At Grand Canyon National Park, backcountry patrols have documented increasing canyoneering activity over the past several years. The most popular routes are scenic, accessible, moderately difficult, and can be completed in a day with gear that most canyoneers already own. These routes are within a one-day drive of popular tourist hubs such as Phoenix, Flagstaff, and Las Vegas, and are located in popular backcountry use areas with large campgrounds. Thus canyoneering has become a priority for park management because of the need to balance recreational use opportunities with adequate resource and visitor experience protections.
More than 1.1 million acres (94% or 0.4 million ha) of Grand Canyon National Park qualify for wilderness designation, and are managed as “proposed wilderness” to protect the character and suitability of these lands for possible inclusion in the National Wilderness Preservation System (USDI 1995; US Wilderness Act 1964). Although none of the side canyons discussed in this article are located in designated or proposed wilderness, they are nonetheless untrammeled and undeveloped, with a primeval character that park policy protects.
This setting contrasts with much of the corridor trail system where bridges, buildings, utilities, and other improvements mark the landscape. Murdock’s (2010) conclusions about climbers’ route selection and observations by Grand Canyon backcountry rangers suggest that the side canyons associated with the corridor trail system present several canyoneering routes that entice those who have not learned low-impact ethics specific to technical canyoneering. This is important because inexperienced canyoneers may go on to alter the character of other routes located throughout the proposed wilderness of Grand Canyon (Miller et al. 2001).
Grand Canyon National Park’s 1988 Backcountry Management Plan outlines three long-range goals that apply generally to canyoneering: (1) maintain and perpetuate natural ecosystem processes, (2) protect and preserve historical and prehistoric cultural resources, and (3) provide and promote a variety of backcountry recreational opportunities that are compatible with resource protection and visitor safety (USDI 1988, p. 4). In 1995 the park’s General Management Plan added five objectives to help meet these goals for the management of undeveloped areas. First, visitor use and park resources are to be monitored and managed to protect resources, ecosystem processes, and wilderness experiences, and a primitive experience should be preserved in areas that are not proposed wilderness. Second, indicators are established so that management actions can be initiated as resource conditions fall below a certain threshold. Third, opportunities for primitive types of recreation are provided, consistent with NPS policy. Fourth, administrative activities such as search and rescue are conducted as needed. Fifth, user conflicts are minimized (USDI 1995).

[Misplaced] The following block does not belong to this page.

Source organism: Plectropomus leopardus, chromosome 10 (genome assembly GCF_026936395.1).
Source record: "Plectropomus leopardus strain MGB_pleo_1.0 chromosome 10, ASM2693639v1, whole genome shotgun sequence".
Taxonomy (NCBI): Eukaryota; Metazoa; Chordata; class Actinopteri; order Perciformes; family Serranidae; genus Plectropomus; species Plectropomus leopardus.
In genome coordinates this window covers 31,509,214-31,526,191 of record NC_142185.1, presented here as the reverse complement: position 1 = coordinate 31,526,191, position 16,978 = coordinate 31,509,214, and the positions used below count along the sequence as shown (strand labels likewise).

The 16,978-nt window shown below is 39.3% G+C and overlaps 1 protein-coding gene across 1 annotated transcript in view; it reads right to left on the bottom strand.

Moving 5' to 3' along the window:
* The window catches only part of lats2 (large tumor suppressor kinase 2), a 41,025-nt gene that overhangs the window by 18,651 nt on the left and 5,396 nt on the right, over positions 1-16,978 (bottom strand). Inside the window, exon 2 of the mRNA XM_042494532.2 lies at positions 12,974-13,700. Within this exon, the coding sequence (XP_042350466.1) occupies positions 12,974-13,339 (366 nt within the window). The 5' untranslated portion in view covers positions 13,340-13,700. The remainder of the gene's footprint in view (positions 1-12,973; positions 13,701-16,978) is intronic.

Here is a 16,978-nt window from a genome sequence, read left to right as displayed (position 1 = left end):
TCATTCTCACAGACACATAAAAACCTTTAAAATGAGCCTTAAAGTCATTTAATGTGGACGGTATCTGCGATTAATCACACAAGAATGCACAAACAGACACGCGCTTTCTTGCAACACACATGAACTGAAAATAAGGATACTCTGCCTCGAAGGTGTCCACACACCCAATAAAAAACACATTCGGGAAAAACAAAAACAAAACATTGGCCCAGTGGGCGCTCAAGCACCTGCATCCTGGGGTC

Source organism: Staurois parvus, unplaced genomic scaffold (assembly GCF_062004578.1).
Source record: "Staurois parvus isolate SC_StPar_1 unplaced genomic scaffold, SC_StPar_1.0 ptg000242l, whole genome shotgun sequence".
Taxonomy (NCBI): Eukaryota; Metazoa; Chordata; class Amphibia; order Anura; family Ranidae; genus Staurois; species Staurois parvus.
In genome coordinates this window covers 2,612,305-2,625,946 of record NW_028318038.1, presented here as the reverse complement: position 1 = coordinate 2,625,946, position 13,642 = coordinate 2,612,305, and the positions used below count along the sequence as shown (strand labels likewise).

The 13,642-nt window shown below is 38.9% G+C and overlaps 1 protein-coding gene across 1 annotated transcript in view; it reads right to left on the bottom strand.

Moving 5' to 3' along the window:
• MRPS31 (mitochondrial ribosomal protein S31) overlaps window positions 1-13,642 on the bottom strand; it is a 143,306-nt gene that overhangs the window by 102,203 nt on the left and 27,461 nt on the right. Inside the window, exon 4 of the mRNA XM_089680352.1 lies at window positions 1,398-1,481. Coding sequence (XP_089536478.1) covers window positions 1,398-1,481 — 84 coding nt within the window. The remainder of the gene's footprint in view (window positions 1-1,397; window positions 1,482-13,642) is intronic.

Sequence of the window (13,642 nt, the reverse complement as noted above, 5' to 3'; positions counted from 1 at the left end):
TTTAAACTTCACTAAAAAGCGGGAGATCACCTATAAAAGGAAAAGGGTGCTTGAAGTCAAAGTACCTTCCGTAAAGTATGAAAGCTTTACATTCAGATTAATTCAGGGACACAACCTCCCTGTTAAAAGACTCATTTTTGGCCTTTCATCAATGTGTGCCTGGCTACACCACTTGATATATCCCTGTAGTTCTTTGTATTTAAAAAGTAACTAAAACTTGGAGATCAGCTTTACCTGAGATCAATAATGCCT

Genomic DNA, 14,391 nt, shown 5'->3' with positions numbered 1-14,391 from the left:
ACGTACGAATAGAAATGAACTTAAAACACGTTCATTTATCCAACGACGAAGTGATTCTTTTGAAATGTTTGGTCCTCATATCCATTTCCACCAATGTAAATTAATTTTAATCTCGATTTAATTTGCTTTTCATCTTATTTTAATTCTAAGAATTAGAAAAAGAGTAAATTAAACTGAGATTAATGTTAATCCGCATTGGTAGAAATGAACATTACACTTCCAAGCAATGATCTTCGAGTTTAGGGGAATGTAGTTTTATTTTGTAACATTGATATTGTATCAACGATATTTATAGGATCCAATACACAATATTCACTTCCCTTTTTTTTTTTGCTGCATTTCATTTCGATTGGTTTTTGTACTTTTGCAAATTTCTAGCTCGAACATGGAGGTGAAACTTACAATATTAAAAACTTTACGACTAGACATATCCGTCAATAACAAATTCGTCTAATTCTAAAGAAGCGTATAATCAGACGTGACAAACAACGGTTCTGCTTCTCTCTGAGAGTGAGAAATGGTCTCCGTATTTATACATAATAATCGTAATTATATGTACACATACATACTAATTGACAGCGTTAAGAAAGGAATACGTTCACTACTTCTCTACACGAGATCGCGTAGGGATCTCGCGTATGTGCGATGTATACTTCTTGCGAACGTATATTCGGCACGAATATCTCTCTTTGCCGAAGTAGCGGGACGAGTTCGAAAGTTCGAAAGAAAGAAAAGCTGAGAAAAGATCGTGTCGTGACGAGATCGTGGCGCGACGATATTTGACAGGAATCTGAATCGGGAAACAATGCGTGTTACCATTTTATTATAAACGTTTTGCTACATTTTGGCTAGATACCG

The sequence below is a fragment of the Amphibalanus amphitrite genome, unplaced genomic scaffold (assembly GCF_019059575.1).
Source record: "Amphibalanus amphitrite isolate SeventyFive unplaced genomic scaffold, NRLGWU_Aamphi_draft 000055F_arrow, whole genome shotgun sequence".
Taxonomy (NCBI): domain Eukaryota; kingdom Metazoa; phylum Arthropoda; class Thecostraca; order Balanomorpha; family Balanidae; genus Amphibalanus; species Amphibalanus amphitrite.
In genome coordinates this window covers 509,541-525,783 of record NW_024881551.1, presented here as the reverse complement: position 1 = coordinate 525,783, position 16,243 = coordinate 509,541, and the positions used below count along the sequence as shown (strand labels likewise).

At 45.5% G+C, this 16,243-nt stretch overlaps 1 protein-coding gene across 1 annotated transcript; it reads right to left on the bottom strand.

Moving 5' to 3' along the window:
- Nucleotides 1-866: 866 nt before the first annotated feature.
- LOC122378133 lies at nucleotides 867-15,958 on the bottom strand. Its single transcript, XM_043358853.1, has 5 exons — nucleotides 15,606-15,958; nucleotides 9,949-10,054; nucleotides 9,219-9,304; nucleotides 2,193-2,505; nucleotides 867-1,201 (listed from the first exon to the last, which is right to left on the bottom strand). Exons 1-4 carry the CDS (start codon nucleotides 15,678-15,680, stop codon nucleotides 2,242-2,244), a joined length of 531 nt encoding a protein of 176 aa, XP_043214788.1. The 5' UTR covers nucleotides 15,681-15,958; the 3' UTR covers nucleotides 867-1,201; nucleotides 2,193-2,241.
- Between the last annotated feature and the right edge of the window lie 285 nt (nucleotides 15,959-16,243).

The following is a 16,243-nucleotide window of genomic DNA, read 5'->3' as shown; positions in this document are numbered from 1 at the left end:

Limits of Acceptable Change (LAC)
LAC is a wilderness planning framework (fig. 3) that is suitable for management of conflicting goals and concerns about change in resources, social conditions, or management. It is fundamentally similar to the Visitor Experience and Resource Protection (VERP) framework, and both work well in situations where recreation conflicts with resource preservation, as is the case with canyoneering (Dawson and Hendee 2009; Lime and Stankey 1971; Hof and Lime 1997).
In 2012, park managers completed the first and third steps in the LAC process (fig. 3), identifying issues and concerns related to canyoneering, and selecting indicators of resource and social conditions. Step 2, which defines an area’s “opportunity class,” or management zone, is addressed in the backcountry and general management plans. Grand Canyon National Park has four opportunity classes: corridor, threshold, primitive, and wild. The corridor zone is characterized by structures, maintained trails, and the availability of potable water, whereas the wild zone lacks routes and reliable water sources. The threshold and primitive zones are the middle two opportunity classes and vary by the degree to which routes and water sources exist or are difficult to locate (i.e., more difficult in the primitive zone).